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WEDNESDAY, Oct. 26, 2016 (HealthDay News) -- Using genetic analyses of 40-year-old blood samples, scientists have arrived at a clearer understanding of the introduction and spread in North America of the virus that causes AIDS.
"In many ways, the historical evidence has been pointing to the fallacy of Patient Zero for decades," said Dr. Richard McKay, who studies the history behind the AIDS epidemic and was a co-author on the new study.
"We now have additional [genetic] evidence that helps to consolidate this position," McKay said in a news release from the University of Cambridge in England. He is a professor in the university's departments of history and philosophy of science.
The new genetic research was published Oct. 26 in the journal Nature and was led by Dr. Michael Worobey, of the University of Arizona. In their study, scientists used high-tech methods to compare the genetic blueprints (genomes) of HIV derived from blood samples dating from the late 1970s.
The samples came from eight HIV-infected patients. Similar DNA data from a ninth patient, Gaetan Dugas, had already been recorded.
Based on Worobey's new work, the truth of the virus' spread in North America appears to differ greatly from the notion that it originated with one infected man.
Tracing genetic markers in the various stored blood samples, the scientists concluded that HIV arrived in the United States in New York City in about 1970 -- more than a decade before it was officially identified by doctors -- and then spread across North America.
The results confirm prior findings on how HIV entered and spread through the United States. They also conclusively prove that the Caribbean region was a crucial steppingstone from which HIV entered North America from its origins in Africa, according to the Arizona researchers.
The researchers also achieved the first recovery of the full HIV-1 genome from Dugas' blood sample, and showed there is no proof that he was the primary cause of the HIV/AIDS epidemic in North America.
After first arriving in New York City, HIV spread to San Francisco and likely other locations in California. In June of 1981, the first published report of a cluster of cases of U.S. patients with the symptoms of AIDS appeared in a journal from the U.S. Centers for Disease Control and Prevention.
"In New York City, the virus encountered a population that was like dry tinder, causing the epidemic to burn hotter and faster and infecting enough people that it grabs the world's attention for the first time," Worobey explained in a University of Arizona news release. He's an expert on viral evolution and head of the department of ecology and evolutionary biology at the University of Arizona.
"Our analysis shows that the outbreaks in California that first caused people to ring the alarm bells and led to the discovery of AIDS were really just offshoots of the earlier outbreak that we see in New York City," Worobey said.
And Dugas, a flight attendant with contacts on both U.S. coasts, may have been just one of thousands of North Americans infected with HIV at the time -- not the sole patient responsible for igniting the AIDS epidemic, McKay added.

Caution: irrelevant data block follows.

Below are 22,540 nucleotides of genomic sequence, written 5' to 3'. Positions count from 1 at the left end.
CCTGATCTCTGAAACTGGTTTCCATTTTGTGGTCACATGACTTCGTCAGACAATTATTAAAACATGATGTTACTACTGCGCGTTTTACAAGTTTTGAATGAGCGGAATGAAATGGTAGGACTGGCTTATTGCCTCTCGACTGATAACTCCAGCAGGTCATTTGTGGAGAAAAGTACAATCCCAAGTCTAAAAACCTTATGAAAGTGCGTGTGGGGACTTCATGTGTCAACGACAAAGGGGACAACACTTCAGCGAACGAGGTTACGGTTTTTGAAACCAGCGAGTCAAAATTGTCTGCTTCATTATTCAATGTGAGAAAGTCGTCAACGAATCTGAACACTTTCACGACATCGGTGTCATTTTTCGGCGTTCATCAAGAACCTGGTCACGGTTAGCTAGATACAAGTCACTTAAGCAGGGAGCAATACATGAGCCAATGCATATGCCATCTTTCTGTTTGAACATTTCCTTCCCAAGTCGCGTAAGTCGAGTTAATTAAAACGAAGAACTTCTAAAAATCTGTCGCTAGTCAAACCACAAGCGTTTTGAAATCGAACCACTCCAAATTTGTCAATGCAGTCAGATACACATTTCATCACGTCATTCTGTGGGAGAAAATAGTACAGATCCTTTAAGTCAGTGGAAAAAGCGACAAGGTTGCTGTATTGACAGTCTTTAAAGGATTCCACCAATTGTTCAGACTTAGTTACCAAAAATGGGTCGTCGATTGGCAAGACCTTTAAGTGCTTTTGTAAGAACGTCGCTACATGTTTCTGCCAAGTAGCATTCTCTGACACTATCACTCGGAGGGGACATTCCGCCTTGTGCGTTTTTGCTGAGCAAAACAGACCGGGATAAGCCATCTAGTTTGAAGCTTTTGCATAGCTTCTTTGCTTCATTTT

Indeed, Dugas was instrumental in helping researchers better track and understand HIV's origins in North America. He supplied blood samples, plus the names of 72 sexual partners he'd had over the three years before 1982. Dugas was only one of many men at that time who were infected with HIV and had multiple sex partners, McKay said.
However, "the fact that Dugas provided the most names, and had a more memorable name himself, likely contributed to his perceived centrality in this sexual network," McKay said.
Too often, however, the phrase 'Patient Zero' is a fallacious -- but linguistically "infectious" -- cliche in any discussion of a disease oubreak, McKay believes.
"Long before the AIDS epidemic there was interest in locating the earliest known cases of disease outbreaks," McKay said. "Yet the phrases 'first case,' 'primary case,' and 'index case' didn't carry the same punch," until the AIDS crisis and "Patient Zero," he said.
Learning more about how the HIV pandemic began and spread remains important work, Worobey added, because of recent advances against HIV.
"Now we can now look forward in time and really see a future in which -- even if the virus is not completely eliminated -- it could be driven down to no new transmission in large swaths of the world," Worobey said.
He believes that genetic tests developed in the new study could lead to more sensitive tests that detect HIV earlier in people who were infected very recently -- but who don't yet know it.
"Earlier detection and better alignment of the various options we have to make it harder for the virus to move from one person to the next are key to driving HIV out of business," Worobey said.
Also, insights gained from the study may help improve knowledge about how pathogens move through populations and lead to more effective ways to control or eradicate dangerous germs, according to the researchers.
And, McKay hopes, "this research will give researchers, journalists and the public pause before using the term Patient Zero. The phrase carries many meanings and a freighted history, and has seldom pointed to what its users have intended."
-- Robert Preidt
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